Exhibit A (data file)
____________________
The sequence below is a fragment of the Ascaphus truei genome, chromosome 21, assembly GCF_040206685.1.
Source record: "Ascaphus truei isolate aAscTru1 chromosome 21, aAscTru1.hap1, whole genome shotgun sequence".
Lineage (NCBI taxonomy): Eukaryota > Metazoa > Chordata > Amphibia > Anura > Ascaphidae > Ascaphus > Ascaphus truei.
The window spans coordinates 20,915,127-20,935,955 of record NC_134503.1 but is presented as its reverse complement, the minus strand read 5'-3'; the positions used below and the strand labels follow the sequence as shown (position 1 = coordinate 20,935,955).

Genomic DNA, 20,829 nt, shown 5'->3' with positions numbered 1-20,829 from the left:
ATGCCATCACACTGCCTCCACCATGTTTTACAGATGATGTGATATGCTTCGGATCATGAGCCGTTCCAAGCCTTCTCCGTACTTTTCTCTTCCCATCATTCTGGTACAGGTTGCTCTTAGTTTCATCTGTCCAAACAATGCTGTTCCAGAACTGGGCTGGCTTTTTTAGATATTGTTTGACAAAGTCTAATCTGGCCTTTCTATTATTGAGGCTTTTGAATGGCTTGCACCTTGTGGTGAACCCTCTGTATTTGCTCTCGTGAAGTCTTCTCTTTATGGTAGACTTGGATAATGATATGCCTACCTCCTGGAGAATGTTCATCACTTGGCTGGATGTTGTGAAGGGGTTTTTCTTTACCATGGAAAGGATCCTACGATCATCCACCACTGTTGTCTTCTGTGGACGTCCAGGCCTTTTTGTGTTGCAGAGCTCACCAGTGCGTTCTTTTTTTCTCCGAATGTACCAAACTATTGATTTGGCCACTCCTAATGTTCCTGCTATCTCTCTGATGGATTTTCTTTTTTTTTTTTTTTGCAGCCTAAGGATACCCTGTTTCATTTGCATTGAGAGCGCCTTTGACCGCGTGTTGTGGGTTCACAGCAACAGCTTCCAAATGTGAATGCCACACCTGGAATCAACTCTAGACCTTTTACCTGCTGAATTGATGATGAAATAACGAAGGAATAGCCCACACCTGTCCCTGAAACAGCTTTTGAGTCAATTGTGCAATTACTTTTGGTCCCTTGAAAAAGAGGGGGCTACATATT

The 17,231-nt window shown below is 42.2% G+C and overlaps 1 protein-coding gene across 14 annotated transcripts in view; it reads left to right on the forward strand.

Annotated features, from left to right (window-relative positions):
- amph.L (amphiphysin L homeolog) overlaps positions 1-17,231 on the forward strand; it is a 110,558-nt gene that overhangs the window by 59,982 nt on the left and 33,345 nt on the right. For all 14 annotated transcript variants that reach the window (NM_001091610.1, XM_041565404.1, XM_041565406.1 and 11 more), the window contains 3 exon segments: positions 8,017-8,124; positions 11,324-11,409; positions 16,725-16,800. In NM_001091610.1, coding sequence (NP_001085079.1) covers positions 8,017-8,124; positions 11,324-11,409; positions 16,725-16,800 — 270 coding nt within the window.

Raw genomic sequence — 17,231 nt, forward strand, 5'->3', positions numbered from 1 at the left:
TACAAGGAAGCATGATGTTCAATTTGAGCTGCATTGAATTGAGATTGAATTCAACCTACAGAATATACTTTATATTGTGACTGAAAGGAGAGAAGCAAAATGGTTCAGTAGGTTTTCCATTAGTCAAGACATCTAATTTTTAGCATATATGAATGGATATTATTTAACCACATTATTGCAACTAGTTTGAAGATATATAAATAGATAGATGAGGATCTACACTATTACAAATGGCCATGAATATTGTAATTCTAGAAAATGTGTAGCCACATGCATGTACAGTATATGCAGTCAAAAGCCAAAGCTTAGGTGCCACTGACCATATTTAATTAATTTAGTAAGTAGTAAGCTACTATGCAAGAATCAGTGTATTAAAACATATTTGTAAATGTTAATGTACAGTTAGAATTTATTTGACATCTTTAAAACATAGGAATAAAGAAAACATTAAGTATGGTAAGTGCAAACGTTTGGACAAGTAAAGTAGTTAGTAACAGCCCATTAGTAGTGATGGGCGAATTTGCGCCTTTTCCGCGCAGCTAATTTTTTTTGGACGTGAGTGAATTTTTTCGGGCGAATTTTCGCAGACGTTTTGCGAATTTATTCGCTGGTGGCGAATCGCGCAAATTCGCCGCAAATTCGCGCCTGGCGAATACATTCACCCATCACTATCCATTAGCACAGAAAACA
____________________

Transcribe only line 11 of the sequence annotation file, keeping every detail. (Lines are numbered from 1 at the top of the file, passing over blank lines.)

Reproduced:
TACAAGGAAGCATGATGTTCAATTTGAGCTGCATTGAATTGAGATTGAATTCAACCTACAGAATATACTTTATATTGTGACTGAAAGGAGAGAAGCAAAATGGTTCAGTAGGTTTTCCATTAGTCAAGACATCTAATTTTTAGCATATATGAATGGATATTATTTAACCACATTATTGCAACTAGTTTGAAGATATATAAATAGATAGATGAGGATCTACACTATTACAAATGGCCATGAATATTGTAATTCTAGAAAATGTGTAGCCACATGCATGTACAGTATATGCAGTCAAAAGCCAAAGCTTAGGTGCCACTGACCATATTTAATTAATTTAGTAAGTAGTAAGCTACTATGCAAGAATCAGTGTATTAAAACATATTTGTAAATGTTAATGTACAGTTAGAATTTATTTGACATCTTTAAAACATAGGAATAAAGAAAACATTAAGTATGGTAAGTGCAAACGTTTGGACAAGTAAAGTAGTTAGTAACAGCCCATTAGTAGTGATGGGCGAATTTGCGCCTTTTCCGCGCAGCTAATTTTTTTTGGACGTGAGTGAATTTTTTCGGGCGAATTTTCGCAGACGTTTTGCGAATTTATTCGCTGGTGGCGAATCGCGCAAATTCGCCGCAAATTCGCGCCTGGCGAATACATTCACCCATCACTATCCATTAGCACAGAAAACA